2010 was a record-setting year for the US solar PV manufacturing industry, with US solar PV exports exceeding imports by $1.9 billion globally. Solar PV is one of the few areas where the US actually has a trade surplus with China, according to a report from GT Research and the Solar Energy Industry Association (SEIA) released yesterday.
Total solar photovoltaic (PV) exports from the US totaled $5.6 billion in 2010 while imports totaled $3.7 billion. The US actually has a trade surplus with China when it comes to solar PV: the US exported more than $240 million in solar PV products to China than it imported.
Accounting for 99% of total exports, PV components, primarily PV polysilicon feedstock and manufacturing equipment used to manufacture solar PV cells, were the leading export categories at $2.5 billion and $1.4 billion, respectively. China and Germany were the leading importers for these solar PV products.
Solar PV imports totaled $3.7 billion, $2.4 billion of which was solar PV modules. China and Mexico topped the list of countries from which US companies sourced solar PV imports.
Here in the US, revenue from solar PV totaled $4.4 billion in 2010. Seventy-five cents of every dollar spent on a US solar installation accrued in the US, according to the report.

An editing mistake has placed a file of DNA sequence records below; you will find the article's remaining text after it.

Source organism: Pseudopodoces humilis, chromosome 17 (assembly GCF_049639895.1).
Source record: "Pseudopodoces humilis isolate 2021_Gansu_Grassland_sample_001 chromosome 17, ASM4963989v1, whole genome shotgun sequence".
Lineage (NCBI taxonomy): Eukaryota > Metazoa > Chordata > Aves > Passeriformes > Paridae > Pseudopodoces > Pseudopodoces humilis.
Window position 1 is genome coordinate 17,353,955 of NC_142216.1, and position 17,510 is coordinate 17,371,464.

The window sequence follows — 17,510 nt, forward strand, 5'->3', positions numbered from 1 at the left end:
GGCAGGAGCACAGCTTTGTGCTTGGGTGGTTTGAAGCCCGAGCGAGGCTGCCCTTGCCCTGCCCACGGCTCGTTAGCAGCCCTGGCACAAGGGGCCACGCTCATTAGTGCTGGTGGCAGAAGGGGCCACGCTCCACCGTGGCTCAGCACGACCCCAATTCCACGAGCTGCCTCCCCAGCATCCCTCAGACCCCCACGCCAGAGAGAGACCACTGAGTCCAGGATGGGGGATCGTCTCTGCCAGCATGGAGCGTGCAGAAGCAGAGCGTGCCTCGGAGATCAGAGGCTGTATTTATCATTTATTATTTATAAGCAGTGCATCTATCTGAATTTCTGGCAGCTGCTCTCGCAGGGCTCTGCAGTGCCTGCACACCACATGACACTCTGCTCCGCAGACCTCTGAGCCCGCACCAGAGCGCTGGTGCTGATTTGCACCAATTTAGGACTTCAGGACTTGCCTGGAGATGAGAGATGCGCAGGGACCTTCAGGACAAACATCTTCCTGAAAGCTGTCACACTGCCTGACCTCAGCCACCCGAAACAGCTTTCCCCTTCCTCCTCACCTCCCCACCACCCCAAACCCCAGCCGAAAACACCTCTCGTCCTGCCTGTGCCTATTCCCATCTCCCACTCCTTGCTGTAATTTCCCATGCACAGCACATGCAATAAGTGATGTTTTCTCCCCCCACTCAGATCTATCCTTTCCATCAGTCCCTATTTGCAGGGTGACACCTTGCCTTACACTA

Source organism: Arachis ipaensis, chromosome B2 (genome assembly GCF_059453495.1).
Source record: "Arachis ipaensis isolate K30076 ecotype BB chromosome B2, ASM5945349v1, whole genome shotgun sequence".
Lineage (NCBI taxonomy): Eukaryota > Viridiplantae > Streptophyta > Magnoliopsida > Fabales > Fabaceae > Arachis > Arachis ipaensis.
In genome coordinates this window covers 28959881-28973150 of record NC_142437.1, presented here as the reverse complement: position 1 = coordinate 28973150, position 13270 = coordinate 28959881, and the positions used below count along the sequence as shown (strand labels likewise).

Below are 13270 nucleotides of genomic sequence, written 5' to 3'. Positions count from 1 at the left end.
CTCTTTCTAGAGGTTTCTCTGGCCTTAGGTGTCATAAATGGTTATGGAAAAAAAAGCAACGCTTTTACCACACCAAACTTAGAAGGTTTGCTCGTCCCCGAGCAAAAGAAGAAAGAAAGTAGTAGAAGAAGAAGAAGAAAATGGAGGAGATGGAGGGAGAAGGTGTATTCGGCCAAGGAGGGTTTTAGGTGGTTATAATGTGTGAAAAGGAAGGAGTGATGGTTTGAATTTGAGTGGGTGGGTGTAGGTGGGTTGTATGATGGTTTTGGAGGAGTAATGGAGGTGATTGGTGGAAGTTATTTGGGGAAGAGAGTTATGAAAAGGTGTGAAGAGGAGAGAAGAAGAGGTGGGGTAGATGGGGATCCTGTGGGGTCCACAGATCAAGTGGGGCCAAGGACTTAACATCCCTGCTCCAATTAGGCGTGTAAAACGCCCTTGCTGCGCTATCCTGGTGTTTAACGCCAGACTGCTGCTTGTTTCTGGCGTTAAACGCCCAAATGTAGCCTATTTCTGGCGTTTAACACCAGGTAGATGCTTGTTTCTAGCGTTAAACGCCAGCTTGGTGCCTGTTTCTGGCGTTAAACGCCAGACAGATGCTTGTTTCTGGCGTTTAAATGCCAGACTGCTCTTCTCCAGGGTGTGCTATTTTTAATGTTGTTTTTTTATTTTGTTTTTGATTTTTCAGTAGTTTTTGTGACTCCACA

GTM Research managing director of solar research Shayle Kann pointed out that the solar PV value chain is extensive and should not be judged on the value of solar PV modules alone. “Until now, the finished module was the industry’s benchmark for judging the health of the PV manufacturing sector. However, the PV market is more complex than meets the eye.
“To completely understand solar trade flows, this report looks both at earlier steps in the value chain and at the non-panel components of a solar PV system. As our research shows, the U.S. remains a focal point in global PV manufacturing, thanks largely to the domestic manufacturing of feedstock and manufacturing equipment.”
So-called ‘soft costs’ associated with solar PV projects made up nearly 50% of total solar PV revenue in 2010. This includes products and services such as site preparation, labor, permitting and financing.
“The U.S. solar energy market continues to be a bright spot in an otherwise bleak economy. As the global solar industry continues to grow and evolve, the U.S. is seen more and more as a leading market — both in installations and in exports,” SEIA CEO Rhone Resch commented.
“Solar is a showcase industry of U.S. ingenuity. In 2010, we grew by over 100%, we achieved a significant positive trade balance, and we exported more goods and services to China than we imported. Solar energy is an industry invented in the U.S. that is helping our country reclaim our manufacturing leadership. But to maintain our competitive advantage, we need innovative, proactive solutions from policymakers to match the investments being provided overseas to grow robust solar supply chains. Doing so will result in new jobs and opportunities for communities that have seen their factories close up shop in recent years.”
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